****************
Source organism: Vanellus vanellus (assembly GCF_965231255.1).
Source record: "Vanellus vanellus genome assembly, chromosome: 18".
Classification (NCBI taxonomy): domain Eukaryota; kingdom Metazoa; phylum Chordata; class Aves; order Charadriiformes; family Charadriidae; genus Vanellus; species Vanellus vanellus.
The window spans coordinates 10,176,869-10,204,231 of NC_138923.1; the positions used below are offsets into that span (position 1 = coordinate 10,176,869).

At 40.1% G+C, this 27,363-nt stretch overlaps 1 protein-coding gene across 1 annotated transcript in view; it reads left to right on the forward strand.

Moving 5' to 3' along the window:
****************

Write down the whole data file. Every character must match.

Source organism: Vanellus vanellus (assembly GCF_965231255.1).
Source record: "Vanellus vanellus genome assembly, chromosome: 18".
Classification (NCBI taxonomy): domain Eukaryota; kingdom Metazoa; phylum Chordata; class Aves; order Charadriiformes; family Charadriidae; genus Vanellus; species Vanellus vanellus.
The window spans coordinates 10,176,869-10,204,231 of NC_138923.1; the positions used below are offsets into that span (position 1 = coordinate 10,176,869).

At 40.1% G+C, this 27,363-nt stretch overlaps 1 protein-coding gene across 1 annotated transcript in view; it reads left to right on the forward strand.

Moving 5' to 3' along the window: